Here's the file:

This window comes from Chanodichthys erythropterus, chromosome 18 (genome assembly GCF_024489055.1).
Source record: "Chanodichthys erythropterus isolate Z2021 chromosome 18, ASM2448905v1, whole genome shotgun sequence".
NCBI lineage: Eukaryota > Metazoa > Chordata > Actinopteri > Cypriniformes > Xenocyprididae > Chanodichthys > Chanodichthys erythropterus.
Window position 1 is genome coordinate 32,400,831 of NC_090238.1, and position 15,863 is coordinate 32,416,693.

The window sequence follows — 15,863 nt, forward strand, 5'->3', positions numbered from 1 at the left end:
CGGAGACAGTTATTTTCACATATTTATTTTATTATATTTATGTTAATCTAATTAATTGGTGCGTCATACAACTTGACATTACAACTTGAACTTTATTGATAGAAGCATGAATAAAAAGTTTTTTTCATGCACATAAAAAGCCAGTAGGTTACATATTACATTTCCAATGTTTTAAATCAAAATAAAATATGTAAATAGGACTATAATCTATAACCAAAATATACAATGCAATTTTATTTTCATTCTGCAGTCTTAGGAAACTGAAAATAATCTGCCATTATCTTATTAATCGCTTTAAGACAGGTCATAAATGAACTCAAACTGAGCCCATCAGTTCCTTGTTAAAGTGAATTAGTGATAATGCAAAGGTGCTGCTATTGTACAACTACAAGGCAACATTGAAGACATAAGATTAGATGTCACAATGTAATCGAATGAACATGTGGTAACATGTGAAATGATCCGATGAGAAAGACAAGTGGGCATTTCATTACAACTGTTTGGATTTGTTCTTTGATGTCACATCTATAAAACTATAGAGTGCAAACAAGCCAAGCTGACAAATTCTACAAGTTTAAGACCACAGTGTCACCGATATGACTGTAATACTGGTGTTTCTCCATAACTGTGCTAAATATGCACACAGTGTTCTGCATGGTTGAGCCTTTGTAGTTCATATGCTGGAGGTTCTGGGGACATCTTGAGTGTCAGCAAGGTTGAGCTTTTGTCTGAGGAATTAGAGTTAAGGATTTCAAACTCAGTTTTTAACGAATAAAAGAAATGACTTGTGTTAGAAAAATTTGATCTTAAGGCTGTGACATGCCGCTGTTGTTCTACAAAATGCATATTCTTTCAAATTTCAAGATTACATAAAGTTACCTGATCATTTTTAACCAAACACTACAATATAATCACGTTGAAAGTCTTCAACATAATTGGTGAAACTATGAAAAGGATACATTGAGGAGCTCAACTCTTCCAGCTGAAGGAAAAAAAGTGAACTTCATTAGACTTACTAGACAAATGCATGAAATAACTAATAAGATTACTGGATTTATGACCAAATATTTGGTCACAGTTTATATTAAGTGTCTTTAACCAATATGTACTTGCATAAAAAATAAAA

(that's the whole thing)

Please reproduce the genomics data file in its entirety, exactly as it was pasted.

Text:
This window comes from Chanodichthys erythropterus, chromosome 18 (genome assembly GCF_024489055.1).
Source record: "Chanodichthys erythropterus isolate Z2021 chromosome 18, ASM2448905v1, whole genome shotgun sequence".
NCBI lineage: Eukaryota > Metazoa > Chordata > Actinopteri > Cypriniformes > Xenocyprididae > Chanodichthys > Chanodichthys erythropterus.
Window position 1 is genome coordinate 32,400,831 of NC_090238.1, and position 15,863 is coordinate 32,416,693.

The window sequence follows — 15,863 nt, forward strand, 5'->3', positions numbered from 1 at the left end:
CGGAGACAGTTATTTTCACATATTTATTTTATTATATTTATGTTAATCTAATTAATTGGTGCGTCATACAACTTGACATTACAACTTGAACTTTATTGATAGAAGCATGAATAAAAAGTTTTTTTCATGCACATAAAAAGCCAGTAGGTTACATATTACATTTCCAATGTTTTAAATCAAAATAAAATATGTAAATAGGACTATAATCTATAACCAAAATATACAATGCAATTTTATTTTCATTCTGCAGTCTTAGGAAACTGAAAATAATCTGCCATTATCTTATTAATCGCTTTAAGACAGGTCATAAATGAACTCAAACTGAGCCCATCAGTTCCTTGTTAAAGTGAATTAGTGATAATGCAAAGGTGCTGCTATTGTACAACTACAAGGCAACATTGAAGACATAAGATTAGATGTCACAATGTAATCGAATGAACATGTGGTAACATGTGAAATGATCCGATGAGAAAGACAAGTGGGCATTTCATTACAACTGTTTGGATTTGTTCTTTGATGTCACATCTATAAAACTATAGAGTGCAAACAAGCCAAGCTGACAAATTCTACAAGTTTAAGACCACAGTGTCACCGATATGACTGTAATACTGGTGTTTCTCCATAACTGTGCTAAATATGCACACAGTGTTCTGCATGGTTGAGCCTTTGTAGTTCATATGCTGGAGGTTCTGGGGACATCTTGAGTGTCAGCAAGGTTGAGCTTTTGTCTGAGGAATTAGAGTTAAGGATTTCAAACTCAGTTTTTAACGAATAAAAGAAATGACTTGTGTTAGAAAAATTTGATCTTAAGGCTGTGACATGCCGCTGTTGTTCTACAAAATGCATATTCTTTCAAATTTCAAGATTACATAAAGTTACCTGATCATTTTTAACCAAACACTACAATATAATCACGTTGAAAGTCTTCAACATAATTGGTGAAACTATGAAAAGGATACATTGAGGAGCTCAACTCTTCCAGCTGAAGGAAAAAAAGTGAACTTCATTAGACTTACTAGACAAATGCATGAAATAACTAATAAGATTACTGGATTTATGACCAAATATTTGGTCACAGTTTATATTAAGTGTCTTTAACCAATATGTACTTGCATAAAAAATAAAA